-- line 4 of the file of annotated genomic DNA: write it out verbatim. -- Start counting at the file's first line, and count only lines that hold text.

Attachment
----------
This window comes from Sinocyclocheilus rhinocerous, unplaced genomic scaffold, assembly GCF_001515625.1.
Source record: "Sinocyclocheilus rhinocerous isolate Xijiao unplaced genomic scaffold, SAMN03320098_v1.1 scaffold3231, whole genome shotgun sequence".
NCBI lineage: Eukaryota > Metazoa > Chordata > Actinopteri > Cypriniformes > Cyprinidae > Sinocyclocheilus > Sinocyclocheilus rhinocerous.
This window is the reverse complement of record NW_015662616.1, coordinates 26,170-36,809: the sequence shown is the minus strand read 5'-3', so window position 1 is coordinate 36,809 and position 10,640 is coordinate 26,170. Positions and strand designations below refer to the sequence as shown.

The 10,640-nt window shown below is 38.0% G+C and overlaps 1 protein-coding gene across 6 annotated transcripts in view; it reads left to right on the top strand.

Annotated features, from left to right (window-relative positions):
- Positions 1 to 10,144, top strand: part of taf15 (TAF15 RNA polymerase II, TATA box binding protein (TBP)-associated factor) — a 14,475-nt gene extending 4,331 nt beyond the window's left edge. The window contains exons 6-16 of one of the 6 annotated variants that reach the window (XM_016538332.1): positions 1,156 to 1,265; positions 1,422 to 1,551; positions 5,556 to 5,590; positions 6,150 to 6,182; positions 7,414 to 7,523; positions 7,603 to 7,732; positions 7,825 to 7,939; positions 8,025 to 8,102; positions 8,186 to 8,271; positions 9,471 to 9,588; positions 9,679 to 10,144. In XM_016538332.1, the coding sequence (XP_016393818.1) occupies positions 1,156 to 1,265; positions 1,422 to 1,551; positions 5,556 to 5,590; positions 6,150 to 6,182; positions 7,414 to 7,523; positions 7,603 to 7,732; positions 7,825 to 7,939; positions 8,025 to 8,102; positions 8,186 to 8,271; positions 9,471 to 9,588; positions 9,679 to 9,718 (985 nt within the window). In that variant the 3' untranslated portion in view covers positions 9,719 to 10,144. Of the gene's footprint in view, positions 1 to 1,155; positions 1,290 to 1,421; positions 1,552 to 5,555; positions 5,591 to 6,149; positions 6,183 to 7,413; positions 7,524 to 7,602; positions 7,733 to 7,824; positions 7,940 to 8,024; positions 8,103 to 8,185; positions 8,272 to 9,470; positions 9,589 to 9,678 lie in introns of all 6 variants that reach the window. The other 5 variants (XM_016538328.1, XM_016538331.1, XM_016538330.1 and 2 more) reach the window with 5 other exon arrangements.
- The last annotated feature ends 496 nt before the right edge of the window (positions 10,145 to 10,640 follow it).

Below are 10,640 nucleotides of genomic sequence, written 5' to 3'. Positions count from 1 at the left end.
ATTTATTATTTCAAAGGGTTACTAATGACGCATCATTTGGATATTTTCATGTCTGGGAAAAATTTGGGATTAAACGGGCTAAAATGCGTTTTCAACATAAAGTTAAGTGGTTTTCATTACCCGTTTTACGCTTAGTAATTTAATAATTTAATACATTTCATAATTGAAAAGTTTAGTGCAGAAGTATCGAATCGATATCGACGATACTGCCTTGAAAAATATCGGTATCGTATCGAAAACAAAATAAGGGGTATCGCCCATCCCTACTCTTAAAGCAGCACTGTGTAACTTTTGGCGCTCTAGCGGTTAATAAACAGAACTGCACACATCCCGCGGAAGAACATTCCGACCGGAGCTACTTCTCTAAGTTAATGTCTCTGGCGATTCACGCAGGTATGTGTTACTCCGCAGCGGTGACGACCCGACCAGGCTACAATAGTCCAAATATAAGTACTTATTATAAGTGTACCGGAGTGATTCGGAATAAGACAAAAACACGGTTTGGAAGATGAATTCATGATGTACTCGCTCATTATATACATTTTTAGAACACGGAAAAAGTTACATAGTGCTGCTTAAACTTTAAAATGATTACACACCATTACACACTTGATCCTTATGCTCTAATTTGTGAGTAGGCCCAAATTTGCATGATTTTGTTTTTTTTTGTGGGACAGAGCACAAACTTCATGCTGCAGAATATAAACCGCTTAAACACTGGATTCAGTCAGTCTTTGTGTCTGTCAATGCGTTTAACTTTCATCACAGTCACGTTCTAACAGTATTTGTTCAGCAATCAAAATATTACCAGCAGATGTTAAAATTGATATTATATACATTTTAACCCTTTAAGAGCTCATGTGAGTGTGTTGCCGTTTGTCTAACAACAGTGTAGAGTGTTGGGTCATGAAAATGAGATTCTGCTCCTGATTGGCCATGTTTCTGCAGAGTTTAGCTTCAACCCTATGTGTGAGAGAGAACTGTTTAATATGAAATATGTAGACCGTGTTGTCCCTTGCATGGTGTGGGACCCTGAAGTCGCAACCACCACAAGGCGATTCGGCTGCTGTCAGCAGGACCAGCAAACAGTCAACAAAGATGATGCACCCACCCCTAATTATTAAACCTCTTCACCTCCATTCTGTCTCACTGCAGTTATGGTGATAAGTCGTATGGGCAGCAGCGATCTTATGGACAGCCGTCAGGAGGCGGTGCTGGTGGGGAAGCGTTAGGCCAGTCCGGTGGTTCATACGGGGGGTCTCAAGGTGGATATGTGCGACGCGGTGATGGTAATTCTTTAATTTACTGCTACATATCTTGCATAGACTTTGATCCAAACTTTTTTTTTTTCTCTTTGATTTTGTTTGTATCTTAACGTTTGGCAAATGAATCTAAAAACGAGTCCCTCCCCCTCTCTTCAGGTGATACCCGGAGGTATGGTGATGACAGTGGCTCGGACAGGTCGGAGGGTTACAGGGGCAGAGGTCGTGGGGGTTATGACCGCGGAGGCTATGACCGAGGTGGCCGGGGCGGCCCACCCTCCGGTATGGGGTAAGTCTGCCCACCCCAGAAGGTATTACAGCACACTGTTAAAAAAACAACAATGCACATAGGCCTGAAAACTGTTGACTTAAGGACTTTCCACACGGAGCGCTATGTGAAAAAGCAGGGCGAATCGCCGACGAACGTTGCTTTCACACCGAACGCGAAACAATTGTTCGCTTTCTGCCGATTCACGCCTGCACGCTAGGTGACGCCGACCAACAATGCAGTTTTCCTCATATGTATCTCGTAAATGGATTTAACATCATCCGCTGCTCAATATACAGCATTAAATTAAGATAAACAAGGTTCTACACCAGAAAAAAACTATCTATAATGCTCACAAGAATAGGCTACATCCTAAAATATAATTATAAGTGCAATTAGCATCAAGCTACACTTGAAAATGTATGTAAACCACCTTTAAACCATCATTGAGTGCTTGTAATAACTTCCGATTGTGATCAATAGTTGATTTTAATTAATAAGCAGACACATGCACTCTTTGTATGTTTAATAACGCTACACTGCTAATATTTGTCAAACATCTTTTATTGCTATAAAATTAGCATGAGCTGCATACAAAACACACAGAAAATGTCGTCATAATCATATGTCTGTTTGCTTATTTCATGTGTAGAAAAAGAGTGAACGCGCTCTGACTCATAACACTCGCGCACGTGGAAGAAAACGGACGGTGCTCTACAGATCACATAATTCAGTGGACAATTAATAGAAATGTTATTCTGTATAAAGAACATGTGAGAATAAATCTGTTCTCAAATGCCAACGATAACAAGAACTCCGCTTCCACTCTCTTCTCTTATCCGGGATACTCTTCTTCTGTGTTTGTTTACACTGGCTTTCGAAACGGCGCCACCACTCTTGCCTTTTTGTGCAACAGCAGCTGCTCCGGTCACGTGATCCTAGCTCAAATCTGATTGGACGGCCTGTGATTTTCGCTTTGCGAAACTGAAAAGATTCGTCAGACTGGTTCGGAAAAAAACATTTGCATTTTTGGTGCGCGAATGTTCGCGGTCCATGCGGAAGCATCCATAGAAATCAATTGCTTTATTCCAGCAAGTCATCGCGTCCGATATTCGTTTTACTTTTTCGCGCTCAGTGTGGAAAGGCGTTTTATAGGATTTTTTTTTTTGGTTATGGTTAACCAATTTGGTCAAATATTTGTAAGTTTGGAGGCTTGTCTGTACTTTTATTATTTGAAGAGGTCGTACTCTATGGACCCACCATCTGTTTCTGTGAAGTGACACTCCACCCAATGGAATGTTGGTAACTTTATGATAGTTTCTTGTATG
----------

This window is the reverse complement of record NW_015662616.1, coordinates 26,170-36,809: the sequence shown is the minus strand read 5'-3', so window position 1 is coordinate 36,809 and position 10,640 is coordinate 26,170. Positions and strand designations below refer to the sequence as shown.